Clean Accessible Water, the First Step of Quality Milk

Clean water quality milk

Who knew so much came down to clean water for quality milk?

The Internet is riddled with tips and tricks to control mastitis and improve the quality of milk through feed rations, but what is generally overlooked is the essential need for clean, accessible water.

Experts focus on so many factors such as bedding, milking practices, proper sanitation of the milk lines, and the perfect nutritional balance, but the base of all milk is water. Each cow drinks 30-50 gallons of water per day, which accounts for 87% of the makeup of milk.

When thirsty, cows will drink whatever water is available to them. If the available water is contaminated with bacteria or the dissolved solids in the water are not evaluated, producers may be creating avoidable issues for themselves.

What can be done?

The first step for producers is to assess the quality of their herds’ drinking water. A complete analysis of chemicals and microbiologic contaminants is essential, as the cow’s tolerance and performance are directly linked. Water contaminated with heavy metals like Ferrous Iron (Fe) will cause scouring, loss of body weight, and lower milk production by decreasing the cow’s ability to digest nutrients from the feed. Bacterial contamination in the water will increase the chances of cows becoming infected with a mastitis infection, which will lead to increased costs for treatment and loss of production. Mastitis accounts for over $550 million in lost production each year, so using simple means of avoidance are wise overall investments.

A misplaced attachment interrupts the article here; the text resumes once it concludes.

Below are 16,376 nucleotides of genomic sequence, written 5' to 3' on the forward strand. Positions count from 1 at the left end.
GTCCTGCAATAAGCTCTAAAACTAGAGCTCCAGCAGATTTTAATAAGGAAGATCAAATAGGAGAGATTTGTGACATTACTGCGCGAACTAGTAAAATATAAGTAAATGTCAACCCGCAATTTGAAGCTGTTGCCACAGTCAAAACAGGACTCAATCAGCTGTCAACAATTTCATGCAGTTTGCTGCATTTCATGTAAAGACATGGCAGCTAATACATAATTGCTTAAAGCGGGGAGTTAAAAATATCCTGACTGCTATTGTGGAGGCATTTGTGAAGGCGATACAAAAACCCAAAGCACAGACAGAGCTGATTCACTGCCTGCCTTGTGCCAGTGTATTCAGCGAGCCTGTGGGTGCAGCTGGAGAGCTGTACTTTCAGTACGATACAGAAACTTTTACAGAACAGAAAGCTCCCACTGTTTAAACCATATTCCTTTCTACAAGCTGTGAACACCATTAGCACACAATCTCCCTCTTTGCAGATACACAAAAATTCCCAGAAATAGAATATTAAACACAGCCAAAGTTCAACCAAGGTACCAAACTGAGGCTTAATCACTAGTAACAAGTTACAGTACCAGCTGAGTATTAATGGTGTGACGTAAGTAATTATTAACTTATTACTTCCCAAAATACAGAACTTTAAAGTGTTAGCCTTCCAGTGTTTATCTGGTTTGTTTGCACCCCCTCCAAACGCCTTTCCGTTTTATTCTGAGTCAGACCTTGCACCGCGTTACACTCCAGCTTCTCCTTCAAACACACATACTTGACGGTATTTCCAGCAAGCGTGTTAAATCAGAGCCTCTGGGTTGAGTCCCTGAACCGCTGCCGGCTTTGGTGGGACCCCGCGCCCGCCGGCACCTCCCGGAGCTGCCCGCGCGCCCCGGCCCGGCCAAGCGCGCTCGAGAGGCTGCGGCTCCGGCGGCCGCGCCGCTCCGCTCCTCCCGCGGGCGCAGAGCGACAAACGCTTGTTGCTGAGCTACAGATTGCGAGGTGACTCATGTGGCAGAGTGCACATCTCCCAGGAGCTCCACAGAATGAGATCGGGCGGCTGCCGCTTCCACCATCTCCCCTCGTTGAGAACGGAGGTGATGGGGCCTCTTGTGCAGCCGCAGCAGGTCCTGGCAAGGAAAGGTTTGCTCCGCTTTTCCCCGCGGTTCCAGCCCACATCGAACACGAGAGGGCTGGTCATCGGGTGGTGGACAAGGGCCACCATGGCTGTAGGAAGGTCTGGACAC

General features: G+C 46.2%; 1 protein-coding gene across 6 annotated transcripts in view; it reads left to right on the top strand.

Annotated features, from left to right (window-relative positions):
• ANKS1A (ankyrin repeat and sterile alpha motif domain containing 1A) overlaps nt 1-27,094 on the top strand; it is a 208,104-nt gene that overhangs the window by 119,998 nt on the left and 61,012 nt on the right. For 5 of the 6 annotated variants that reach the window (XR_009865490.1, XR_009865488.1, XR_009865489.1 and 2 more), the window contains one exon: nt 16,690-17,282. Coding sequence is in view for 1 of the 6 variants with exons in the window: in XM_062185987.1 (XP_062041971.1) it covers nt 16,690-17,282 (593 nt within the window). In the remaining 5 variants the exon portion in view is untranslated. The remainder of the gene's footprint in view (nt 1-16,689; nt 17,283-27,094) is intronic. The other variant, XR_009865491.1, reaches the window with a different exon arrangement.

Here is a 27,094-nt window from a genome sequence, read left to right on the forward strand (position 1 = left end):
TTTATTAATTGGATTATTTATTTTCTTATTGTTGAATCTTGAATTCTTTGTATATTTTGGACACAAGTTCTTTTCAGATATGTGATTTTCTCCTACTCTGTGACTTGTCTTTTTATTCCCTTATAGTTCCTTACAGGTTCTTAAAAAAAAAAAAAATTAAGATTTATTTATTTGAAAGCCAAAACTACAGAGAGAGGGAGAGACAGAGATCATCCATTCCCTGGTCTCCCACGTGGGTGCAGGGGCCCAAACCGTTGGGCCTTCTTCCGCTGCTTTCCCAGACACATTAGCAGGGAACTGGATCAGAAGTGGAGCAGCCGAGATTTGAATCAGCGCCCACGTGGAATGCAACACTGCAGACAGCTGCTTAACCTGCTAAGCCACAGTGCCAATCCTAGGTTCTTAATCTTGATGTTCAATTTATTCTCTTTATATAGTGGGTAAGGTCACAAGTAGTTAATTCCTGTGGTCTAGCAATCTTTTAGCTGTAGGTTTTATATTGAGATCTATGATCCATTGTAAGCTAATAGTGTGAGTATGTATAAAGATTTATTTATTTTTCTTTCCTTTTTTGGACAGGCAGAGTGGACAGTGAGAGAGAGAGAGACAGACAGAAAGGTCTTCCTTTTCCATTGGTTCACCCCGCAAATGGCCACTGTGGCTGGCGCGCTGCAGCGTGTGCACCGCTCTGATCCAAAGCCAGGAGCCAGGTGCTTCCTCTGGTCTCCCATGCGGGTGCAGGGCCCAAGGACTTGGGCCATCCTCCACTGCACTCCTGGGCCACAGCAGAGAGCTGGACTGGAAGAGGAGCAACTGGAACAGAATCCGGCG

The second step for producers is to create an environment that is easily accessible. For example, troughs need to be set outside the exit of the milking parlor so cows can drink after being milked. They just expelled up to 60 pounds of milk; no wonder the ladies are thirsty. Water troughs in the pens need to be placed at the ends of the bedding lines and every 100 feet, so a cow never needs to walk more than 50 feet to get water. The troughs need to be a minimum of three inches deep and should allow for at least 2.5 linear inches per cow. The troughs should be physically cleaned at a minimum of every other day to prevent organic build up and algae growth.

It is simple. Fresh, sanitary water is the backbone on which all other efforts for quality milk rest.

With clean accessible water, the nutritionist can create a feed ration and a program that will increase volume and components and decrease overall mastitis infections throughout a herd.

By Brett Roeller
Director of National Accounts, QualiTru Sampling Systems   Follow Brett on LinkedIn



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